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Ange Postecoglou admits he is looking forward to a break after devoting “every bit of himself” to leading Celtic to title glory.

The Hoops were crowned cinch Premiership champions on Wednesday night after their 1-1 draw away to Dundee United took them four points ahead of Rangers with just one game to play.

It capped a stunning first season for Postecoglou who has overseen a remarkable turnaround since arriving from Yokohama F Marinos last June in the aftermath of a campaign when Celtic finished 25 points adrift of Rangers.

“It’s fair to say it’s taken every ounce of me,” said Postecoglou. “I’ve put everything into it because I knew how big a challenge it was. Now we’ve done it, the overriding emotion is one of relief and satisfaction.

“You feel drained because we’ve had to be really focused this year and not get distracted. To play in this city it’s very easy to get distracted by other teams and issues. There’s a potential to take you away from what’s important and we’ve been concentrating so hard.

“I know the work never stops, but I have given every bit of myself here and I’ll take a moment to reflect for myself on the job done.

“It’s been two and a half years since I was last in Australia. I came here straight from Japan. I’ve been gone for a season and a half really without a break. It’s fine, you don’t think about it as you go along.

“I can’t wait for Saturday (when Celtic receive the trophy after their match at home to Motherwell). It’ll be a great day for us and then I’m looking forward to getting away for a bit.”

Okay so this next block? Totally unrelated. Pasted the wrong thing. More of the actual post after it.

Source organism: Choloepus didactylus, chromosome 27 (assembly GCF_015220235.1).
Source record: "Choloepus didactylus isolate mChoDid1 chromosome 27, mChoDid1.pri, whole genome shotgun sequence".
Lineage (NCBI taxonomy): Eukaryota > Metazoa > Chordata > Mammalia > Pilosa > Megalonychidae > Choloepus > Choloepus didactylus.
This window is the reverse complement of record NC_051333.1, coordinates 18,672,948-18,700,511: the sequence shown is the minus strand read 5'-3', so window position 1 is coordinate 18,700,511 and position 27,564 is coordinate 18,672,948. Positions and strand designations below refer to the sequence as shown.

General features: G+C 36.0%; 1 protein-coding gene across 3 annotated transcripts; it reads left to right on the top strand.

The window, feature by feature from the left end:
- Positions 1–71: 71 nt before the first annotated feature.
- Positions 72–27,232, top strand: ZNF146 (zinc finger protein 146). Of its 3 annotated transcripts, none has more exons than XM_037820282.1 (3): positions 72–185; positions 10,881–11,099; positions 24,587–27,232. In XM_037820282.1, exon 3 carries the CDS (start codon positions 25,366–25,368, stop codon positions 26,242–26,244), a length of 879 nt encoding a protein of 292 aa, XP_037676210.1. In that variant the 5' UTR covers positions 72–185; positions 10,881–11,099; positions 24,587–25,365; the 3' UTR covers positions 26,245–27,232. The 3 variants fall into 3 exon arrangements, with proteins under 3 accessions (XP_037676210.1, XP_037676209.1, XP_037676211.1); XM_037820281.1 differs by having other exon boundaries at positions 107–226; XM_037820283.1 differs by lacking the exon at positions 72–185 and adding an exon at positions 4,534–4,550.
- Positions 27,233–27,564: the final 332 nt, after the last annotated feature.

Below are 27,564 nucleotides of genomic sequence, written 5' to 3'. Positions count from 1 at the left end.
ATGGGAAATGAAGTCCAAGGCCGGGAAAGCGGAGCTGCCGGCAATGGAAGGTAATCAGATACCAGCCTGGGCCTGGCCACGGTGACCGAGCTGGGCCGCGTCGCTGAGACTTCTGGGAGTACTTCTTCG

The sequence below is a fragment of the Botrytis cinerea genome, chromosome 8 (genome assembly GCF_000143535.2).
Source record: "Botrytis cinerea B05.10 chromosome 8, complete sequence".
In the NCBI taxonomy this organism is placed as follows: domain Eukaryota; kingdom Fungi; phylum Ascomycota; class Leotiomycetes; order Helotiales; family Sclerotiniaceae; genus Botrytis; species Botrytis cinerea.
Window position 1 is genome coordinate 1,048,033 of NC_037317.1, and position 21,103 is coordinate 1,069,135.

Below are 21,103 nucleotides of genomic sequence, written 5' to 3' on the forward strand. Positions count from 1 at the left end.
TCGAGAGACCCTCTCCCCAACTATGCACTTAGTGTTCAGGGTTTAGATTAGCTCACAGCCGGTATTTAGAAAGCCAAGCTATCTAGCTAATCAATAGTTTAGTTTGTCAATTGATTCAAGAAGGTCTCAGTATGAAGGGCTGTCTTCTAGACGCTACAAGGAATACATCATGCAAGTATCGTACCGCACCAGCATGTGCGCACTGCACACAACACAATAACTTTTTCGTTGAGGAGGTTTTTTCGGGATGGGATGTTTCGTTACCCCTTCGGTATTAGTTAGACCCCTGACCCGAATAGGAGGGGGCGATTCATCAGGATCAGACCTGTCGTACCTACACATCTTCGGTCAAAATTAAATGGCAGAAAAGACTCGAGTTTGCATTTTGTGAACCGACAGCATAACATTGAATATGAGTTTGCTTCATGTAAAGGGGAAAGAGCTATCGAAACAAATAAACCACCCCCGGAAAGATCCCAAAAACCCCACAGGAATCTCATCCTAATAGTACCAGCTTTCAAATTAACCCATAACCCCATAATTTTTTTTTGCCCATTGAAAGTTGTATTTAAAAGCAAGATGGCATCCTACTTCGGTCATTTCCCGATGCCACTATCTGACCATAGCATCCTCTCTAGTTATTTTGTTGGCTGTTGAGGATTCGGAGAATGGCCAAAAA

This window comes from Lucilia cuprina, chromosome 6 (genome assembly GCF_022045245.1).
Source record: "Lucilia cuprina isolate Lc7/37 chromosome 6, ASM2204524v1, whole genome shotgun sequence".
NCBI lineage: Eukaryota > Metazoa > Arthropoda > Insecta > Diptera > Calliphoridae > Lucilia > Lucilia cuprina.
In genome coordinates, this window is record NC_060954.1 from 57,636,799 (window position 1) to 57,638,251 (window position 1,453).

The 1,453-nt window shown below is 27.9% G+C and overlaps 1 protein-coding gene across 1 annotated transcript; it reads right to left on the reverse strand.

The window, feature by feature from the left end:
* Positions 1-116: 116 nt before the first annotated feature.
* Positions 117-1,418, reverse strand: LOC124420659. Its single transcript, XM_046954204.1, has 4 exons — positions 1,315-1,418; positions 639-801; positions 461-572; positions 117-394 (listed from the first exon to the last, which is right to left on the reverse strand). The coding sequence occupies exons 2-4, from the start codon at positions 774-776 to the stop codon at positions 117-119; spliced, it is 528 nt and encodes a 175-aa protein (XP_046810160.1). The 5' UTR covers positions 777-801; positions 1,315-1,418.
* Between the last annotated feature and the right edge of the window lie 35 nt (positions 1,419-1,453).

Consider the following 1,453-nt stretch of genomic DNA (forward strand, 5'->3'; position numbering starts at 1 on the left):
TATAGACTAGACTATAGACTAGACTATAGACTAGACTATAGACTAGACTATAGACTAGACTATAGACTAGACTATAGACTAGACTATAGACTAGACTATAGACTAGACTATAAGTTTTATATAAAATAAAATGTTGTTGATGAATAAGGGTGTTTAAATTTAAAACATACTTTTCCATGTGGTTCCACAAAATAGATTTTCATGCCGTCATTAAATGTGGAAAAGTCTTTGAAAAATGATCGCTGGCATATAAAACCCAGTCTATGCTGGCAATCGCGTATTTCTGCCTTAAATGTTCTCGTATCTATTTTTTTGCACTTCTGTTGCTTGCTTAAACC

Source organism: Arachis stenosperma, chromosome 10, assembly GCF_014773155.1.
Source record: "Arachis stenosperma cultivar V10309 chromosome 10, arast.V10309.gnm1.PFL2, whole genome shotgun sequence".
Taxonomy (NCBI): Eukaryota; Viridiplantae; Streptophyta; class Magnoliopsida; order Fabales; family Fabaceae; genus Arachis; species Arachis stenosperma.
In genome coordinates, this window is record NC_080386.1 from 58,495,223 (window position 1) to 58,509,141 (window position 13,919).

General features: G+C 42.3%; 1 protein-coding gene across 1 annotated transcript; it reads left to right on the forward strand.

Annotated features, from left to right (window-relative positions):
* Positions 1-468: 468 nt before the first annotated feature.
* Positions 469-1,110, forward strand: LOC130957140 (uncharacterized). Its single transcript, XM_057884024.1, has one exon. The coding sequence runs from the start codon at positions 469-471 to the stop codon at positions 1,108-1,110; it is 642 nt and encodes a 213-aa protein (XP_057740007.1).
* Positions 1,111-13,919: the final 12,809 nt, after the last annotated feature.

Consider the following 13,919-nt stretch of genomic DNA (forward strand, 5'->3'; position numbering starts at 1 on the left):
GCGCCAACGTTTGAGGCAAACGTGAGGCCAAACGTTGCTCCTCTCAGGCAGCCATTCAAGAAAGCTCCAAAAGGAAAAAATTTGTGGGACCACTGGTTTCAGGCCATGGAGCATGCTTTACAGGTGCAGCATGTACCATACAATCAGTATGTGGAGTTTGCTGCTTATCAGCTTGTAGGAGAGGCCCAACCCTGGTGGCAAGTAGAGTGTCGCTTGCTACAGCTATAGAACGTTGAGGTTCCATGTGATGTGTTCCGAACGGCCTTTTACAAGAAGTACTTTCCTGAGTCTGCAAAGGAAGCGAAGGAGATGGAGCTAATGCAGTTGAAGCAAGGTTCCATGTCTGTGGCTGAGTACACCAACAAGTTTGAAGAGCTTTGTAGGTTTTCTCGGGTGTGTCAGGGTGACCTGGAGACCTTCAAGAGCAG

Title success with Celtic represents the pinnacle of Postecoglou’s managerial career to date.

“It’s hard for me to comprehend,” he said. “I’ve had this lifelong dream to manage a world famous club, trying to make an impact.

“I’m in this spot now of achieving something I’ve always wanted to achieve. I guess it’s a weird kind of feeling for me.”

Postecoglou was proud to win the title for Australia and for his close inner circle.

“All those things are important,” he said. “That’s the kind of weight and responsibility you carry.

“But ultimately you carry it as manager of this football club as well as representing the country I was born in and the country I grew up in, plus the people who have been along the journey, my beautiful wife and three boys, my friends, people who have been beside me.

“I think about how they are feeling right now. It’s really special. They are all part of me. They go through the ups and downs and the stresses. The sacrifices my family make are for these moments. They are the intangibles that make this job special.”